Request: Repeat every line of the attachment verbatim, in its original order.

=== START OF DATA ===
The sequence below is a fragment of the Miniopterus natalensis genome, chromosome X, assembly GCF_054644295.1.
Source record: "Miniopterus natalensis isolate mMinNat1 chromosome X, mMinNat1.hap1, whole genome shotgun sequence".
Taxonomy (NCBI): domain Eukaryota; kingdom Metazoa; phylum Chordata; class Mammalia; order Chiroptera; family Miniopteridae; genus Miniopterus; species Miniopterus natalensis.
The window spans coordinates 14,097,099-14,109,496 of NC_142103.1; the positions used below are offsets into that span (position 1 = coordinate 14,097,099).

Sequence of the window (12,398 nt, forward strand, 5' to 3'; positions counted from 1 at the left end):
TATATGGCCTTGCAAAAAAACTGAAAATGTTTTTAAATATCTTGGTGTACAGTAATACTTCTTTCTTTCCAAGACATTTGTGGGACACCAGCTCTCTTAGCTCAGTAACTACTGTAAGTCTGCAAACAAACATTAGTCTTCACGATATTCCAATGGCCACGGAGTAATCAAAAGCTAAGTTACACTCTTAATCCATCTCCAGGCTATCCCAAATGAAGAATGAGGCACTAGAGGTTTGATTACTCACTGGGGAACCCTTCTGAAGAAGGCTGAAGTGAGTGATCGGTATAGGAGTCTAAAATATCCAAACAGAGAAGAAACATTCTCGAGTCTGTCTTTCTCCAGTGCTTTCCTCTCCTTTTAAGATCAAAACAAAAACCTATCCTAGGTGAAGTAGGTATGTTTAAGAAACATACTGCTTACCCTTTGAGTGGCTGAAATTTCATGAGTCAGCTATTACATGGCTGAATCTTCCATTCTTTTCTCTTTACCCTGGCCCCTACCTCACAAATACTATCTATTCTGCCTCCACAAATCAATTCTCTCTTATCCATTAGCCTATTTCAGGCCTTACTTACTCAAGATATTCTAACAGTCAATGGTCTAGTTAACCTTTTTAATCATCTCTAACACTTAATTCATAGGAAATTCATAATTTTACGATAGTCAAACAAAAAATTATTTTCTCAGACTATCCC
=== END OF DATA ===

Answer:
The sequence below is a fragment of the Miniopterus natalensis genome, chromosome X, assembly GCF_054644295.1.
Source record: "Miniopterus natalensis isolate mMinNat1 chromosome X, mMinNat1.hap1, whole genome shotgun sequence".
Taxonomy (NCBI): domain Eukaryota; kingdom Metazoa; phylum Chordata; class Mammalia; order Chiroptera; family Miniopteridae; genus Miniopterus; species Miniopterus natalensis.
The window spans coordinates 14,097,099-14,109,496 of NC_142103.1; the positions used below are offsets into that span (position 1 = coordinate 14,097,099).

Sequence of the window (12,398 nt, forward strand, 5' to 3'; positions counted from 1 at the left end):
TATATGGCCTTGCAAAAAAACTGAAAATGTTTTTAAATATCTTGGTGTACAGTAATACTTCTTTCTTTCCAAGACATTTGTGGGACACCAGCTCTCTTAGCTCAGTAACTACTGTAAGTCTGCAAACAAACATTAGTCTTCACGATATTCCAATGGCCACGGAGTAATCAAAAGCTAAGTTACACTCTTAATCCATCTCCAGGCTATCCCAAATGAAGAATGAGGCACTAGAGGTTTGATTACTCACTGGGGAACCCTTCTGAAGAAGGCTGAAGTGAGTGATCGGTATAGGAGTCTAAAATATCCAAACAGAGAAGAAACATTCTCGAGTCTGTCTTTCTCCAGTGCTTTCCTCTCCTTTTAAGATCAAAACAAAAACCTATCCTAGGTGAAGTAGGTATGTTTAAGAAACATACTGCTTACCCTTTGAGTGGCTGAAATTTCATGAGTCAGCTATTACATGGCTGAATCTTCCATTCTTTTCTCTTTACCCTGGCCCCTACCTCACAAATACTATCTATTCTGCCTCCACAAATCAATTCTCTCTTATCCATTAGCCTATTTCAGGCCTTACTTACTCAAGATATTCTAACAGTCAATGGTCTAGTTAACCTTTTTAATCATCTCTAACACTTAATTCATAGGAAATTCATAATTTTACGATAGTCAAACAAAAAATTATTTTCTCAGACTATCCC